Then the top shelf will be a Hallicrafters tube line up. Either the SX-117 (another of the best ham receivers ever made) with an HT-44 transmitter. The Loudenboom amplifier, too. OR I may roll out one of the SR-150s. Ultimately, this will come down to a measurement-based shootout for 20-meter sensitivity. Whichever one wins, will be augmented with outboard JPS DSP audio processing.
The existing Fond Memories station will remain, but only for a while. It’s the Gonset GSB-100 and the Johnson Thunderbolt amplifier. Along with another Drake 2B/BQ combo.
Toss in a couple of SDRs and an ATS-25 and basic HF coms are golden. Tge last pieces of the puzzle include special purpose radios . For chores like monitoring local emergency services. A CB radio plus GMRS transceiver round out the tactical thinking.
Supporting this, I need to wire in the transfer switch and build a small “gas power equipment building. A column or three on that will be fun.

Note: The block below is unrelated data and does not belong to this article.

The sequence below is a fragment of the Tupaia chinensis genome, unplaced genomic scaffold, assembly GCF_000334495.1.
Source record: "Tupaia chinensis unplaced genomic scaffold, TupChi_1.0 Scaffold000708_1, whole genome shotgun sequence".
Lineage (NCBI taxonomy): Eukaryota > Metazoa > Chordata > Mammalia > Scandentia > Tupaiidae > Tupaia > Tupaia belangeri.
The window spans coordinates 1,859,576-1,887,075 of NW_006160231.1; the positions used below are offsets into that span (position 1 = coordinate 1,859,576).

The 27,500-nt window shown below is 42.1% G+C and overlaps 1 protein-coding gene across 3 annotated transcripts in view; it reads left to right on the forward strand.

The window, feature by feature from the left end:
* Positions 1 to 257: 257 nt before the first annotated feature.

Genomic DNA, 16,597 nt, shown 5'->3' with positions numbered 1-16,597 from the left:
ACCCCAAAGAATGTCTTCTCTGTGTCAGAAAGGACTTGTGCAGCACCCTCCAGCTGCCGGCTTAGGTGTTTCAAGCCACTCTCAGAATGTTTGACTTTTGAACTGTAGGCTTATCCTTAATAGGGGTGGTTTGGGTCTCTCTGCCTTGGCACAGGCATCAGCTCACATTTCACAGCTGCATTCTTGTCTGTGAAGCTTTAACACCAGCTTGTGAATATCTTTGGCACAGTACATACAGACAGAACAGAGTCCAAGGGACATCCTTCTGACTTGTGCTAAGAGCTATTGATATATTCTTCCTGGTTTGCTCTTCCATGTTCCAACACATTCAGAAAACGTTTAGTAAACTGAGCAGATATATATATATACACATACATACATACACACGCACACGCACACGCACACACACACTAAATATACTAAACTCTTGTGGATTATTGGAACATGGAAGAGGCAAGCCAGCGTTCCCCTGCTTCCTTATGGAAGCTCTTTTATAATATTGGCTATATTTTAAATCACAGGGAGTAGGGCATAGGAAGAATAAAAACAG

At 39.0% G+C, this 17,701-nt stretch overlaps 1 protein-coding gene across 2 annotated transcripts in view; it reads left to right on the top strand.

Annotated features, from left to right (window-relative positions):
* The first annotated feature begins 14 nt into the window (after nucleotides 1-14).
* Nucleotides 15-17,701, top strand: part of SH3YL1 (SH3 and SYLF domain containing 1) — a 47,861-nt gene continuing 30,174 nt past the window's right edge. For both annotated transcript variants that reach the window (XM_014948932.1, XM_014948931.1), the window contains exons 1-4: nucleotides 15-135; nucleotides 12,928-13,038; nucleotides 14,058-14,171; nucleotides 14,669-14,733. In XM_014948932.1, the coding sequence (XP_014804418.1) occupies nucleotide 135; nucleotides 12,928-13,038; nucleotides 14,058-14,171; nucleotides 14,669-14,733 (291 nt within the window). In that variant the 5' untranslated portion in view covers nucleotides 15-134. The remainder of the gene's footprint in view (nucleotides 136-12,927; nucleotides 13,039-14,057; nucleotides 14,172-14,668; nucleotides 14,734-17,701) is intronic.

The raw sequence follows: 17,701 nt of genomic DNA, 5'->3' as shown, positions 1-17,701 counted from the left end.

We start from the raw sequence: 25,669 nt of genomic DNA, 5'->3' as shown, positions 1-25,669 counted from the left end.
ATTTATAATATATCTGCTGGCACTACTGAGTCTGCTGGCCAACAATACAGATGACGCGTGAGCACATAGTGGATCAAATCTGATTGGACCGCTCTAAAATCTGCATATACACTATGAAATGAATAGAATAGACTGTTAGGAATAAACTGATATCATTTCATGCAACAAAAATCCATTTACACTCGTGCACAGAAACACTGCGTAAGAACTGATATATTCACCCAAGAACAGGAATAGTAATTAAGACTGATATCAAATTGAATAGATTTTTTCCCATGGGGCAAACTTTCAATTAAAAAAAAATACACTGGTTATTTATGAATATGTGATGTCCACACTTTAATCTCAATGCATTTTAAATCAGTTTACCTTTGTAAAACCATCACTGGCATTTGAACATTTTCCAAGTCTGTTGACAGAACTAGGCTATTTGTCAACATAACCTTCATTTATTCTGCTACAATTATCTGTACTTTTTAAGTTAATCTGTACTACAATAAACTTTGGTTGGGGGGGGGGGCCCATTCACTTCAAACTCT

The problem is that every time I settle on a plan, my eye goes off catching another “sparkly” deal on eBay. Just last week, there was an old Hallicrafters SSB transmitter/receiver pair listed for just under $1,000. They looked phenomenal. Since I already own them (plus the $1,000 companion linear amplifier) I find dopamine driving me into the click forest online to make sure it’s still the best possible choice.
It’s like in day-trading the stock market. If you are not constantly questioning and rethinking your plan, you might not spot a bad decision early – when course changes into Future are least expensive.
Next Sunday we’ll talk about some basic Shop Safety and delve lightly into recycling simple electronics. We’re going to rip apart a clock radio and get some useful parts from it.
Write when you get rich,